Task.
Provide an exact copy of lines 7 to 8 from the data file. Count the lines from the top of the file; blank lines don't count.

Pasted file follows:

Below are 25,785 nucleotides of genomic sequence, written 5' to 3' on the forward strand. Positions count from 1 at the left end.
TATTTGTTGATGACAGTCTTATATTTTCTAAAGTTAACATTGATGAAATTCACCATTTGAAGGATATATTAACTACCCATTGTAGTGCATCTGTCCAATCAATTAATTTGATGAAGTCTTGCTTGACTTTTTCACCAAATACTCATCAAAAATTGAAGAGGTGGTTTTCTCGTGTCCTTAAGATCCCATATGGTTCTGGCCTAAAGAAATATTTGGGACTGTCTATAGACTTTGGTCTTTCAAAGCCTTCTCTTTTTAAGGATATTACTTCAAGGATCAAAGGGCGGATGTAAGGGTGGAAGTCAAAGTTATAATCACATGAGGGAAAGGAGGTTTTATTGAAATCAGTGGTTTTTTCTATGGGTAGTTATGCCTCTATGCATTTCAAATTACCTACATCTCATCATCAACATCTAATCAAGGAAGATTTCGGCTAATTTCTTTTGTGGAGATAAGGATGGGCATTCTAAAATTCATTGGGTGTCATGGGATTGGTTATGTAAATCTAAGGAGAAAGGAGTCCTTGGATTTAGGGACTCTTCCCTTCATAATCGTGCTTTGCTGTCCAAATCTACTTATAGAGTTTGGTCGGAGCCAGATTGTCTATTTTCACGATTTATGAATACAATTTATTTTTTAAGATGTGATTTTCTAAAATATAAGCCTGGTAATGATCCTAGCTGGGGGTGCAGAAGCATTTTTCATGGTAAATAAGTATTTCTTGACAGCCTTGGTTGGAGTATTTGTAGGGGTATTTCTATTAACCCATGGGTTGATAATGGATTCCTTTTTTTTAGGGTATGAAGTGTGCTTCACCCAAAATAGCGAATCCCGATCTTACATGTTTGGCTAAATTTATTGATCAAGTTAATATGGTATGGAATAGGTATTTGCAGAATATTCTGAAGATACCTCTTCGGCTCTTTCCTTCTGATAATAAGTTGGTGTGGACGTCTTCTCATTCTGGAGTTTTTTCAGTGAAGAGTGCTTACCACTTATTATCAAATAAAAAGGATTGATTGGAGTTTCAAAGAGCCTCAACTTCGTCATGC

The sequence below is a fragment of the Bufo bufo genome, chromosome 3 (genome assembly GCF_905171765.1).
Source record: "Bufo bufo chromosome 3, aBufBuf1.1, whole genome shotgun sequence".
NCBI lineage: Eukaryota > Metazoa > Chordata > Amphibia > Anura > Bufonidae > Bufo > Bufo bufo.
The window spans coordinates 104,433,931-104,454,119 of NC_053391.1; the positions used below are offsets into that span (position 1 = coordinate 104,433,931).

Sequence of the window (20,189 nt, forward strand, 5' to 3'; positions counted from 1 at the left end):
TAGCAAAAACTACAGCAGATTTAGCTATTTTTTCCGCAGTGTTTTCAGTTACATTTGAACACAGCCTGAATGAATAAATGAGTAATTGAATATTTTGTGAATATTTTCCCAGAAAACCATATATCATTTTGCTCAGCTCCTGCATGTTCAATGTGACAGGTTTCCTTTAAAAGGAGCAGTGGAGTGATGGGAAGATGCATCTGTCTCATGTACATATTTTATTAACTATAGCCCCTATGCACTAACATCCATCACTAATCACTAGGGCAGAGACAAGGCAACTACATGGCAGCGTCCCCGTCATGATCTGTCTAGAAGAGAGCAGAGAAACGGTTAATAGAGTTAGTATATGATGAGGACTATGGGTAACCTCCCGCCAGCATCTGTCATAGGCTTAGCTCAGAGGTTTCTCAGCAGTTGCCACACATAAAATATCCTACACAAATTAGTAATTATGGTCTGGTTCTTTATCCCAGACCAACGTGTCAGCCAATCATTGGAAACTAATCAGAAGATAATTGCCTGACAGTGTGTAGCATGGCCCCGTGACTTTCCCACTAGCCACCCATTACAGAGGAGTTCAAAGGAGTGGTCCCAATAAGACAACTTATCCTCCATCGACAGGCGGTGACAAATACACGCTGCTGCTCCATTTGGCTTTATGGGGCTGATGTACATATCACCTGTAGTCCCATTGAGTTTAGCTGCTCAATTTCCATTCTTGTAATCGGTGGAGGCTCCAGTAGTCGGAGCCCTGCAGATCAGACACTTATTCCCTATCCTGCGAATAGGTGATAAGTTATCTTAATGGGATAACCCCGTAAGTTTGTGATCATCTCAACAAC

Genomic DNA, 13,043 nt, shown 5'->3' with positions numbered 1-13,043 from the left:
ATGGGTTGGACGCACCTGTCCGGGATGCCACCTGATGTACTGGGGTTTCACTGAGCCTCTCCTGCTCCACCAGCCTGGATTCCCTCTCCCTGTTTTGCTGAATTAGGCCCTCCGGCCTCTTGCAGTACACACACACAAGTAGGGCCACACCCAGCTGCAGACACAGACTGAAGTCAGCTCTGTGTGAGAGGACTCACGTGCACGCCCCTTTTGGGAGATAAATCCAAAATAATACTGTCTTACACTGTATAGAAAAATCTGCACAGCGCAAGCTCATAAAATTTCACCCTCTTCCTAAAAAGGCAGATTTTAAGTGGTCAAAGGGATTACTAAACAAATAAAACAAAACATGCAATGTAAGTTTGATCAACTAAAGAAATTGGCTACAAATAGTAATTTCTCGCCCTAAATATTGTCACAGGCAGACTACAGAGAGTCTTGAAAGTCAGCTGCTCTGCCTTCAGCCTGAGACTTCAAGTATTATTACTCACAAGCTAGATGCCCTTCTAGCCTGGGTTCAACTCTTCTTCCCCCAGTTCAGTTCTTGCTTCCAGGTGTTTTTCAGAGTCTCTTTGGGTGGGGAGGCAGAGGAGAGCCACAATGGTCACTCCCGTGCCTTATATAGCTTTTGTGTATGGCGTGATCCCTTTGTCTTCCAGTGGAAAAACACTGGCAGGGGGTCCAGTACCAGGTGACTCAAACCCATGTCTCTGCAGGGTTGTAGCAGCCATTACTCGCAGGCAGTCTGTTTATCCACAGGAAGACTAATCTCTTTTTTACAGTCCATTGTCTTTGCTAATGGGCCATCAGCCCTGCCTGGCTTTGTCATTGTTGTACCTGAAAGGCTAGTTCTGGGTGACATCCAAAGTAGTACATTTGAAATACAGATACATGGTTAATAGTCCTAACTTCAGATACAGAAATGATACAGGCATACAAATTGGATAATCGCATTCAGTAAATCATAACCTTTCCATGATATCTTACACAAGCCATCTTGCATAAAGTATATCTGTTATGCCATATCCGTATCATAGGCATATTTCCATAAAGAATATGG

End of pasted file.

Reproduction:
Sequence of the window (20,189 nt, forward strand, 5' to 3'; positions counted from 1 at the left end):
TAGCAAAAACTACAGCAGATTTAGCTATTTTTTCCGCAGTGTTTTCAGTTACATTTGAACACAGCCTGAATGAATAAATGAGTAATTGAATATTTTGTGAATATTTTCCCAGAAAACCATATATCATTTTGCTCAGCTCCTGCATGTTCAATGTGACAGGTTTCCTTTAAAAGGAGCAGTGGAGTGATGGGAAGATGCATCTGTCTCATGTACATATTTTATTAACTATAGCCCCTATGCACTAACATCCATCACTAATCACTAGGGCAGAGACAAGGCAACTACATGGCAGCGTCCCCGTCATGATCTGTCTAGAAGAGAGCAGAGAAACGGTTAATAGAGTTAGTATATGATGAGGACTATGGGTAACCTCCCGCCAGCATCTGTCATAGGCTTAGCTCAGAGGTTTCTCAGCAGTTGCCACACATAAAATATCCTACACAAATTAGTAATTATGGTCTGGTTCTTTATCCCAGACCAACGTGTCAGCCAATCATTGGAAACTAATCAGAAGATAATTGCCTGACAGTGTGTAGCATGGCCCCGTGACTTTCCCACTAGCCACCCATTACAGAGGAGTTCAAAGGAGTGGTCCCAATAAGACAACTTATCCTCCATCGACAGGCGGTGACAAATACACGCTGCTGCTCCATTTGGCTTTATGGGGCTGATGTACATATCACCTGTAGTCCCATTGAGTTTAGCTGCTCAATTTCCATTCTTGTAATCGGTGGAGGCTCCAGTAGTCGGAGCCCTGCAGATCAGACACTTATTCCCTATCCTGCGAATAGGTGATAAGTTATCTTAATGGGATAACCCCGTAAGTTTGTGATCATCTCAACAAC